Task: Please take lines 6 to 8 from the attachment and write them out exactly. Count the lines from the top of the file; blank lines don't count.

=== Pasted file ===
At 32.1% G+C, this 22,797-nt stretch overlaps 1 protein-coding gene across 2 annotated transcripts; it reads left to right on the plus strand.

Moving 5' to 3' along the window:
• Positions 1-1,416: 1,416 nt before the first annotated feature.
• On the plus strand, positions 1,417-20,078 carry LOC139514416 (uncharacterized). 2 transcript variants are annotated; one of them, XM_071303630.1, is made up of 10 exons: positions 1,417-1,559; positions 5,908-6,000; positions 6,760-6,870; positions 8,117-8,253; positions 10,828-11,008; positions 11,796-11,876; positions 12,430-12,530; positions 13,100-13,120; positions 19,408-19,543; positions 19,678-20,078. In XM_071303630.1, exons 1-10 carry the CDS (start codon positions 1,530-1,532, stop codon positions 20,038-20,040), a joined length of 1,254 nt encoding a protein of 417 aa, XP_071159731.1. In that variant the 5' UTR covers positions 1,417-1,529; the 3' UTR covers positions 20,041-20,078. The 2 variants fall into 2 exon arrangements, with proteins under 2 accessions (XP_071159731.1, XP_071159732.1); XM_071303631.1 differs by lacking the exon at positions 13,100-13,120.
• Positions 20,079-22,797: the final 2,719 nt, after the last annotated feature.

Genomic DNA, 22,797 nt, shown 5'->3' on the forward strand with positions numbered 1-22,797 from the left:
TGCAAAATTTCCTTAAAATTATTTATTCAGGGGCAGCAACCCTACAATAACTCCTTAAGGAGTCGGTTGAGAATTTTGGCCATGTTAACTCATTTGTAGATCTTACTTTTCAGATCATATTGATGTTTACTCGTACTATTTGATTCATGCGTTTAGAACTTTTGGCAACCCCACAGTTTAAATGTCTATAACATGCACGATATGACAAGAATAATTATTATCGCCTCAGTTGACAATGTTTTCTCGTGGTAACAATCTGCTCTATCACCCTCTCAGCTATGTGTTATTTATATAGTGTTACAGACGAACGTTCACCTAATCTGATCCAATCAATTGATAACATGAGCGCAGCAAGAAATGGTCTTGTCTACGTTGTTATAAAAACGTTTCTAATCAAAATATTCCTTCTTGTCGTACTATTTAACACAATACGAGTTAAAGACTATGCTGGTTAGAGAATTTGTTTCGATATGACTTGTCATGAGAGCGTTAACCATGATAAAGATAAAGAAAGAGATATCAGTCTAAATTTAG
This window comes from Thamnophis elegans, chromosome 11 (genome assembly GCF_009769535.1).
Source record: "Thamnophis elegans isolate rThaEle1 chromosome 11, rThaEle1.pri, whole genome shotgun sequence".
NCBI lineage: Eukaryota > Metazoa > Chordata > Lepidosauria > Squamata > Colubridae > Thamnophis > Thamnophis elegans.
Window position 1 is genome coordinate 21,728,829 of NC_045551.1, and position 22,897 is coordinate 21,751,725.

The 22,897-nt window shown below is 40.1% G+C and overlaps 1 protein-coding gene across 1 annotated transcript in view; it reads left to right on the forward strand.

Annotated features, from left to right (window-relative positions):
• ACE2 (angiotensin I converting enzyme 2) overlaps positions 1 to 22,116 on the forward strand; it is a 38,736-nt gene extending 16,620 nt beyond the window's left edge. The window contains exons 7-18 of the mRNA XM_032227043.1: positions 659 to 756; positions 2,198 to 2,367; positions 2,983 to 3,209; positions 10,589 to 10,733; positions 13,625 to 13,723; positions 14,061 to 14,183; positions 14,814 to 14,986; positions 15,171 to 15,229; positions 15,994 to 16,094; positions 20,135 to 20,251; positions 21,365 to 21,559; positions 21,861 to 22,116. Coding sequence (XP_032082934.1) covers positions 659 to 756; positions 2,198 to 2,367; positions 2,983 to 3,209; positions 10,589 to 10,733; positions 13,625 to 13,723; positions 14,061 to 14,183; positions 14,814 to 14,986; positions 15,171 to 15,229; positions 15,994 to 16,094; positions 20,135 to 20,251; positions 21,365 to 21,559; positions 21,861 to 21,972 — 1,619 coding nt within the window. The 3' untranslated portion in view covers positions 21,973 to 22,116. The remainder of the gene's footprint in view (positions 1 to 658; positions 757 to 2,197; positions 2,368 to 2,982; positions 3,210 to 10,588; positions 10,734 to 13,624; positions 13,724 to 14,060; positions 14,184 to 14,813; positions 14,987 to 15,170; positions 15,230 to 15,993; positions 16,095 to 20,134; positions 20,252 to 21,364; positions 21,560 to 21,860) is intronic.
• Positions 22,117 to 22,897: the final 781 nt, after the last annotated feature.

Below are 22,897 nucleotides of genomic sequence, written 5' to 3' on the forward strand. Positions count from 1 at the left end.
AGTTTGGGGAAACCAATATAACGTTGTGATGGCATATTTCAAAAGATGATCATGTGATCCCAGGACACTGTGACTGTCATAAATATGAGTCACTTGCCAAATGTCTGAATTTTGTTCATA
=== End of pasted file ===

Genomic DNA, 22,797 nt, shown 5'->3' on the forward strand with positions numbered 1-22,797 from the left:
TGCAAAATTTCCTTAAAATTATTTATTCAGGGGCAGCAACCCTACAATAACTCCTTAAGGAGTCGGTTGAGAATTTTGGCCATGTTAACTCATTTGTAGATCTTACTTTTCAGATCATATTGATGTTTACTCGTACTATTTGATTCATGCGTTTAGAACTTTTGGCAACCCCACAGTTTAAATGTCTATAACATGCACGATATGACAAGAATAATTATTATCGCCTCAGTTGACAATGTTTTCTCGTGGTAACAATCTGCTCTATCACCCTCTCAGCTATGTGTTATTTATATAGTGTTACAGACGAACGTTCACCTAATCTGATCCAATCAATTGATAACATGAGCGCAGCAAGAAATGGTCTTGTCTACGTTGTTATAAAAACGTTTCTAATCAAAATATTCCTTCTTGTCGTACTATTTAACACAATACGAGTTAAAGACTATGCTGGTTAGAGAATTTGTTTCGATATGACTTGTCATGAGAGCGTTAACCATGATAAAGATAAAGAAAGAGATATCAGTCTAAATTTAG
This window comes from Thamnophis elegans, chromosome 11 (genome assembly GCF_009769535.1).